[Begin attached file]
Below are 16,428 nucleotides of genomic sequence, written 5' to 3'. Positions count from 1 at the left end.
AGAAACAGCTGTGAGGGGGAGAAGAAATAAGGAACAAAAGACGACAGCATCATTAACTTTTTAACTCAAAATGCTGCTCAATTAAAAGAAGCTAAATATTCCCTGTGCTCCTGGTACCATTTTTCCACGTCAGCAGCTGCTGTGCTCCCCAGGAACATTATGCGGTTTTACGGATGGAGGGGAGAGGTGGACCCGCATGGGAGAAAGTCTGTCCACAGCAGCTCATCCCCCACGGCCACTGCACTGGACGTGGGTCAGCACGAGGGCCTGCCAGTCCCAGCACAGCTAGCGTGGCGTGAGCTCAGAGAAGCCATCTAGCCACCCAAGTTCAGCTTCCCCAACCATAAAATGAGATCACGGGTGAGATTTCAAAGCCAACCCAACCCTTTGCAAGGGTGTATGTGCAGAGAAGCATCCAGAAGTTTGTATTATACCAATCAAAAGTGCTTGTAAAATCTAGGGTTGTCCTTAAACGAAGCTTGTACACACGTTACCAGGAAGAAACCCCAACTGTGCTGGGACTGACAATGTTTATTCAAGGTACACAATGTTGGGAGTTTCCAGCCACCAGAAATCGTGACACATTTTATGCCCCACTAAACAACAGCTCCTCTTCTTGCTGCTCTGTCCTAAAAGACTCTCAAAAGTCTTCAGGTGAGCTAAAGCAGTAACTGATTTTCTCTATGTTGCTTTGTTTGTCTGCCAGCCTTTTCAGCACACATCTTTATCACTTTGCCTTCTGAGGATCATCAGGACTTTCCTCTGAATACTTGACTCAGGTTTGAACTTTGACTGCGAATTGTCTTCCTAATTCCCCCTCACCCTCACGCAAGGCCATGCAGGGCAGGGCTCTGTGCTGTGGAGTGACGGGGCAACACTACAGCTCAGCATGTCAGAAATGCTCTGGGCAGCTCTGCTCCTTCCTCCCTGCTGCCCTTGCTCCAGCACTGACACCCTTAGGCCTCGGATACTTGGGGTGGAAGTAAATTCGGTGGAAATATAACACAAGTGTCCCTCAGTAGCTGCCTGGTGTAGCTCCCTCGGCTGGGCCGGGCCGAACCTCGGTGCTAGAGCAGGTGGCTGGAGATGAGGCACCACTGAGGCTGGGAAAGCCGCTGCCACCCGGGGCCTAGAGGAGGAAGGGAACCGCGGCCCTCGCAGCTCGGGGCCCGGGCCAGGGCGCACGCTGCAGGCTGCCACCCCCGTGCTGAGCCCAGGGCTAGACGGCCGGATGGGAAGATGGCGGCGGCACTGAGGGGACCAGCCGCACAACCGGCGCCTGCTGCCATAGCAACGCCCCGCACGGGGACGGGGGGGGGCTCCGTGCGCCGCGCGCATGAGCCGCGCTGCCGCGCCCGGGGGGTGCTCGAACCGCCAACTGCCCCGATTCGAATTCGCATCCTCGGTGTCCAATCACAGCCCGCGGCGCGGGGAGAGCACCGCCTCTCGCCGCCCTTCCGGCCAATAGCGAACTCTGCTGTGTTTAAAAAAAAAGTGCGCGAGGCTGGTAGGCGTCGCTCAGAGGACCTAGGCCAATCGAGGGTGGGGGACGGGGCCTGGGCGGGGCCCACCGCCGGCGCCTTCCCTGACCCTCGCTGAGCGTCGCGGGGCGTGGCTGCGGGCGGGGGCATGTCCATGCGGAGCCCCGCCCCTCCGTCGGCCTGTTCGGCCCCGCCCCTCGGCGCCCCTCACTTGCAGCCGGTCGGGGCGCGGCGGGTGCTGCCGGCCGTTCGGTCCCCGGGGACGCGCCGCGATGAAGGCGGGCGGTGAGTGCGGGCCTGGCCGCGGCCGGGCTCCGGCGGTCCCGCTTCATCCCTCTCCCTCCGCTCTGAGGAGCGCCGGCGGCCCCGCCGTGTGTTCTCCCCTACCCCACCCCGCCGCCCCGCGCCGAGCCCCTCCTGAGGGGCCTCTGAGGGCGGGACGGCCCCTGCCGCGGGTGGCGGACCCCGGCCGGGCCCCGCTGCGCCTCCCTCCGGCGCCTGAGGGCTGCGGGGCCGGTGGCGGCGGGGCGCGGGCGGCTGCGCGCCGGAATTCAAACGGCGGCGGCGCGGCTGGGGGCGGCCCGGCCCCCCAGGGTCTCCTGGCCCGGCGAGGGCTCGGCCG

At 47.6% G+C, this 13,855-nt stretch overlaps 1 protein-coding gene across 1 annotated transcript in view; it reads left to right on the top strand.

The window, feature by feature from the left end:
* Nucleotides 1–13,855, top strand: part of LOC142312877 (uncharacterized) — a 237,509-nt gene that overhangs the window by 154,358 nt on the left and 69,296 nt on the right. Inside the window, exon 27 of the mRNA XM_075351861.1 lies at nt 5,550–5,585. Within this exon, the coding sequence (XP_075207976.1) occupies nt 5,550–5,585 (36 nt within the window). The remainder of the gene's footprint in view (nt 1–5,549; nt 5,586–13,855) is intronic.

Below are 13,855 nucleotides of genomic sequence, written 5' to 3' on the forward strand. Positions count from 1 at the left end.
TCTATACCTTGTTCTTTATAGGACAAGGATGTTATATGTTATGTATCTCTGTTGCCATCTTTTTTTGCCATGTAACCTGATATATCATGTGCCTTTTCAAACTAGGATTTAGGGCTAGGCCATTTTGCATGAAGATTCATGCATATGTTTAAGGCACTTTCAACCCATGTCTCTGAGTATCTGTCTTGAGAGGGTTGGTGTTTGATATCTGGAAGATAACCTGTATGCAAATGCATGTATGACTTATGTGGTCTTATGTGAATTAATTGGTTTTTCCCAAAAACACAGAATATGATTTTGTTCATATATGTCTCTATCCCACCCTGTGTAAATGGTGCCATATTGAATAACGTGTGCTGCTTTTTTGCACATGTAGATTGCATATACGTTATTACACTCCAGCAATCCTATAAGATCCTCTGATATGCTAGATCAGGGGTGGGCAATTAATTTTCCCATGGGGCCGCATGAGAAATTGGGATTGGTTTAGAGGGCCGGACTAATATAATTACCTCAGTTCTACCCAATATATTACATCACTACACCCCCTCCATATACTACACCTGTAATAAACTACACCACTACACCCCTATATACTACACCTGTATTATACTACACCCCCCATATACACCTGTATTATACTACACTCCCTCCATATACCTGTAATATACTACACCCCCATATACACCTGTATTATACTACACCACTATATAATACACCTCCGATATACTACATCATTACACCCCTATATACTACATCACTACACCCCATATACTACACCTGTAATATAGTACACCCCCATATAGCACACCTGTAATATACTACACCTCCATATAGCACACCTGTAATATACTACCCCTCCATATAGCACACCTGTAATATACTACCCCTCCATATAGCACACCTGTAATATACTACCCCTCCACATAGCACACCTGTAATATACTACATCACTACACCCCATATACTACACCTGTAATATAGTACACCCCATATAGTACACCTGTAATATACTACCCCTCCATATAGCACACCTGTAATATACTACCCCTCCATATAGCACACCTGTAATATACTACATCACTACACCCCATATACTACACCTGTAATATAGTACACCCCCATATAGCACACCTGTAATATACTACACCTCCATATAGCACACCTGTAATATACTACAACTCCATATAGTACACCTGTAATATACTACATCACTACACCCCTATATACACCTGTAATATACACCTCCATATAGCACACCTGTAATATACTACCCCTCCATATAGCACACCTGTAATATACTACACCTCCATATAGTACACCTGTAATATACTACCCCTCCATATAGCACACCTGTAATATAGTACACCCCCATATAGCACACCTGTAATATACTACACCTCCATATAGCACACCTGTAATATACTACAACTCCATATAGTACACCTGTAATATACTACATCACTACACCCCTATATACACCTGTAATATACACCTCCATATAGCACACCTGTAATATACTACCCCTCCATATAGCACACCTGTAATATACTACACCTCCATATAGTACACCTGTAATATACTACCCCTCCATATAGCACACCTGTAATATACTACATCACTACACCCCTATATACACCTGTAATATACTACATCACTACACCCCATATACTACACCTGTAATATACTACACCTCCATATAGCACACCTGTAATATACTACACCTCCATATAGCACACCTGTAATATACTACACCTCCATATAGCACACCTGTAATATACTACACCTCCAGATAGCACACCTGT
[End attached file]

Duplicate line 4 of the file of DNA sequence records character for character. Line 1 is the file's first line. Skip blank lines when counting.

The window, feature by feature from the left end: